Much should be written soon about the suicide note from Ashish Awasthi: “I am going to commit suicide because I can’t meet my company’s sales target and my company is pressuring me.”
Mr. Awasthi, a 27-year-old family man at Abbott Laboratories in India was a “top performer in 2015,” according to the company spokesman.
The New York Times front page report on its six-month investigation describes potentially illegal and unethical sales practices that led to his death. Many other Abbott India sales representatives felt the same distress. His fellow sales representatives walked off the job in protest.
The company has not responded yet to the New York Times investigation. It is entitled to due process and the presumption of innocence concerning alleged legal violations.
His widow says: “He told me the company is pressuring me…I said change jobs. He said: How will I get another one?”
Was the company unaware of the pressures on its good employees and their families? Didn’t Abbott’s values obligate it to know and think about the pressures?
It’s yet another compliance scandal and a tragedy. But how could it happen in 2016?
Abbott, a leader in the healthcare industry, generates 70 percent of its revenue outside of the United States. What happened back at its headquarters, in the C-suite, in the compliance program, at the board?
The compliance staff reportedly received detailed information from an Abbott manager about possible illegal and unethical sales practices. He emailed notices to top management. He was harassed and then fired. It’s a well-known story in the compliance community. The ethical employee complains and is fired.
What has changed is Compliance 2.0 — the new normal for business organizations. It’s a management tool created by compliance officers from the healthcare sector. It works better for the employee, the company, and the public. What happened to Compliance 2.0 at Abbott? How was it implemented?
In the compliance community, we must not be distracted by obvious illegal sales practices. The New York Times report describes thinly disguised “heath camps” for the public, (ironically part of the company’s social responsibility program) but where sales representatives “diagnosed” illness to get doctors to prescribe Abbott drugs, and kickbacks disguised as discounts to national hospitals.
We need, in my opinion, to ask deeper questions. We need to get beyond the laws and the mind-set of criminal prosecution. We need to ask questions that go to the heart and soul of the tragedy. Why did the company apparently treat its sales force so awfully?
Whether or not it was illegal, Mr. Awashti and other sales representatives suffered terribly. As the sales force was squeezed, maybe it wasn’t illegal. But it was awful.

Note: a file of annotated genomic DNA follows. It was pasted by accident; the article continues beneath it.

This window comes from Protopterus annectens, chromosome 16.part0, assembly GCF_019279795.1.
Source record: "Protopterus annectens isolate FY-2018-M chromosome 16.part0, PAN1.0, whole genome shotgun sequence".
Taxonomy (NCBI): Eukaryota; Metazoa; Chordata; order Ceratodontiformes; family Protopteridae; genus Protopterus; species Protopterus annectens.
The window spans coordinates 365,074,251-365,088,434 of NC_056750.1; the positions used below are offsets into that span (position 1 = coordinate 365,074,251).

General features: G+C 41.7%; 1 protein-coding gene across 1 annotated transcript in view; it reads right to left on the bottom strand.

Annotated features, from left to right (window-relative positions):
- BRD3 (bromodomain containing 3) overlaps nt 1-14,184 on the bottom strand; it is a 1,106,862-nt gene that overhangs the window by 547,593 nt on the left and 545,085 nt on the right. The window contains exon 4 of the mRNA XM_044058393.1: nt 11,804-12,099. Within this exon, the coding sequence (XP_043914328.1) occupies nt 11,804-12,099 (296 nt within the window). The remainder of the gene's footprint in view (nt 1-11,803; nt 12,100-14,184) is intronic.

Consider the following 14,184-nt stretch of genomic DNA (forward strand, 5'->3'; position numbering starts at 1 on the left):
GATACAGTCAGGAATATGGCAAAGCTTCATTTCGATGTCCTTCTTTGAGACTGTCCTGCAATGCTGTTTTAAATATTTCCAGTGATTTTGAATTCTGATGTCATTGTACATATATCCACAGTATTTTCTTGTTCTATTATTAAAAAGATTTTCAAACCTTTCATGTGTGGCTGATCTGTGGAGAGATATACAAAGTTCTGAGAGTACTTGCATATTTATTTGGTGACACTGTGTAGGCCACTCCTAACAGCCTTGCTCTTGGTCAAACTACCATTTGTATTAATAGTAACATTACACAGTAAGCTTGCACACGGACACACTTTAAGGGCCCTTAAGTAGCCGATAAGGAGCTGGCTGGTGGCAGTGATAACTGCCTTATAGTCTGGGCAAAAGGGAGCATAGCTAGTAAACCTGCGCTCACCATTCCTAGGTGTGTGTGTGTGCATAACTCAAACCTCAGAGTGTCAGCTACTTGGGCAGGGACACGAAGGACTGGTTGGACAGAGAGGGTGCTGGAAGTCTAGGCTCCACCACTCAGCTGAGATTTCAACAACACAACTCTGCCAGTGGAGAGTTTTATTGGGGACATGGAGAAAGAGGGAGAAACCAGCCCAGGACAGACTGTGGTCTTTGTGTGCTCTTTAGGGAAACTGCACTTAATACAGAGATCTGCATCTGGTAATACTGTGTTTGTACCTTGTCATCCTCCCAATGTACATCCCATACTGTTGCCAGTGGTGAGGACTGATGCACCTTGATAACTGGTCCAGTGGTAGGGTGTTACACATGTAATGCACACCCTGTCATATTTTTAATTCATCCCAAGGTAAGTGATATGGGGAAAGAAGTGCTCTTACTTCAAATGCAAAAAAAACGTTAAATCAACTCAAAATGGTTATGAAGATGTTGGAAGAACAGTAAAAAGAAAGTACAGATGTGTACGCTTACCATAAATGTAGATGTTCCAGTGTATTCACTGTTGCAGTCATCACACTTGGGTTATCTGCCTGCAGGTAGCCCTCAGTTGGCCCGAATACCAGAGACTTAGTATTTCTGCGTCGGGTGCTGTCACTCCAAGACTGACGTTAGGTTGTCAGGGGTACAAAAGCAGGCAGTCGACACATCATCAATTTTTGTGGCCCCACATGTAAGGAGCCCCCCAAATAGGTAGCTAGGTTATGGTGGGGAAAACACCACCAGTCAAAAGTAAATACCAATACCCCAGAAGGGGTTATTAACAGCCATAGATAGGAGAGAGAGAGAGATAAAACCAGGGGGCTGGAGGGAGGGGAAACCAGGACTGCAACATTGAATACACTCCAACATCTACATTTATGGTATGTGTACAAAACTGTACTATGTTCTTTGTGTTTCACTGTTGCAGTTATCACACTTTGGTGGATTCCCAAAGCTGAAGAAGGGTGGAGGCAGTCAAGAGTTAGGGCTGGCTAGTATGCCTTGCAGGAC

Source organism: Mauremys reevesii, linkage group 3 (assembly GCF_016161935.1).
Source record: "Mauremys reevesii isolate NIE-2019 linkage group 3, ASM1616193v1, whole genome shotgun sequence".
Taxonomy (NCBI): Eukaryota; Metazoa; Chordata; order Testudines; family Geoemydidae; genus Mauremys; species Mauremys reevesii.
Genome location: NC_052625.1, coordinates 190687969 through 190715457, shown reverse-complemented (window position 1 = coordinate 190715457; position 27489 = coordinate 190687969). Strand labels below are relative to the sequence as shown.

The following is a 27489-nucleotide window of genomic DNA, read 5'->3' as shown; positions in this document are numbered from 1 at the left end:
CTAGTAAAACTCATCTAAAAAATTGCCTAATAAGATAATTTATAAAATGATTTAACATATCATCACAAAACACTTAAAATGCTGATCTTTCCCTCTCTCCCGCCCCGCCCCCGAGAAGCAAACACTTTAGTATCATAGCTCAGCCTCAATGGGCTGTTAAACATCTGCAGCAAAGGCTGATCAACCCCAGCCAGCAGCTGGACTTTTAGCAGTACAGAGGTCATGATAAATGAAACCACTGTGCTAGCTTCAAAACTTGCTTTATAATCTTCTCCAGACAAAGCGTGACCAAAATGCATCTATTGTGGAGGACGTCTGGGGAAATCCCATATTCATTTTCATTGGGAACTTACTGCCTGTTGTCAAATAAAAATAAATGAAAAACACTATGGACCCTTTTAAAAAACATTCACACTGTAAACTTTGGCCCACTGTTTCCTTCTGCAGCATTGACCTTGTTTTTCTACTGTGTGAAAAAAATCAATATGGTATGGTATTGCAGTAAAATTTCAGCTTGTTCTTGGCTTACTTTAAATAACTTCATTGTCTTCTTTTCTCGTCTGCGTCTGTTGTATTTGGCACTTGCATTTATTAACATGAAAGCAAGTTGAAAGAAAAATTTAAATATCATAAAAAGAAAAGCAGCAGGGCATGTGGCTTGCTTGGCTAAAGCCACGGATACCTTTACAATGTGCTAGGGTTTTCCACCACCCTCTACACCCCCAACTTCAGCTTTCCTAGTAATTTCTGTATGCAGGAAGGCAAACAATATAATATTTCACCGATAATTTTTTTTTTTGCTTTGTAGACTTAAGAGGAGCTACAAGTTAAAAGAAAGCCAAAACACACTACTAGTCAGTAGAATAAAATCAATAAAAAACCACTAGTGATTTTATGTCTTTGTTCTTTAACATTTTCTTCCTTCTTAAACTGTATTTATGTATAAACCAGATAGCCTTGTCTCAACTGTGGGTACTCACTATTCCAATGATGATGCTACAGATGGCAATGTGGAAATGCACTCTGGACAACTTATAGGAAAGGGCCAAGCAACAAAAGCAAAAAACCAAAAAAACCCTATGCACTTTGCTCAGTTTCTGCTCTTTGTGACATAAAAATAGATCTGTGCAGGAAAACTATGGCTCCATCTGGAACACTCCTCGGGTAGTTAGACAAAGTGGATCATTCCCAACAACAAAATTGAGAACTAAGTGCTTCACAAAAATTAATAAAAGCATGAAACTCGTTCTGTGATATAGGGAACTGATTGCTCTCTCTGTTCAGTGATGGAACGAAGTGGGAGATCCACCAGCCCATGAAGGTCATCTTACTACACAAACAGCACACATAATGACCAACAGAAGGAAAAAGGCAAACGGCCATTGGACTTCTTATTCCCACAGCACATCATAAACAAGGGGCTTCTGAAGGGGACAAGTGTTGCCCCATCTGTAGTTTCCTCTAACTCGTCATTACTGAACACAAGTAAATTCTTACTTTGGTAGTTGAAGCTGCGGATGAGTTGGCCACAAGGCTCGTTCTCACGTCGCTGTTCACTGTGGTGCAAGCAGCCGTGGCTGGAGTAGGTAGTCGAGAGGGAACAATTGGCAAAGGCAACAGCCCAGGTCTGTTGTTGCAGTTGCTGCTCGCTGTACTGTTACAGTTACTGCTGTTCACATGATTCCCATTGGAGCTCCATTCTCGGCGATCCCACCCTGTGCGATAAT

It used to be said that the FCPA prosecutions would never stop bribery. But that is well underway with institutional changes at the DOJ, especially with the addition of Hui Chen, the DOJ in-house expert on compliance programs.
Today there is little traction for the idea that companies can and should implement Compliance 2.0 to stop lawful but awful conduct as they stop criminal misconduct. That is, they should invest board time and compliance program resources in stopping awful things that violate the company’s core values.
In my recent FCPA Blog post I suggested how to resolve lawful but awful sales force decisions in the C-suite and by compliance officers.
Applying that post to Abbott:
- Did the chief compliance officer in headquarters know about the extreme pressures applied to its sales force in India?
- Did the compliance officers lead a debate about sales pressures measured against the company’s core values?
- Did they take core values debate to the board for a decision?
Company core values do not enforce themselves. They need tending to and testing in the real world. The need an institutional champion and a structure.
What makes something awful? (It can’t be the personal values, political or religious, of the compliance staff.) The definition of awful must come from the board.
Who interprets the core values? I suggest it is the compliance officers who are the subject matter experts for board codes of conduct.
And how are tough calls made? They should go to the board with full input from all sides, creating checks and balances and precedents for the next time.
I hope these suggestions can be debated.
Michael Scher is a senior editor of the FCPA Blog. He has over three decades of experience as a senior compliance officer and attorney for international transactions. He’ll be a speaker at the FCPA Blog NYC Conference 2016.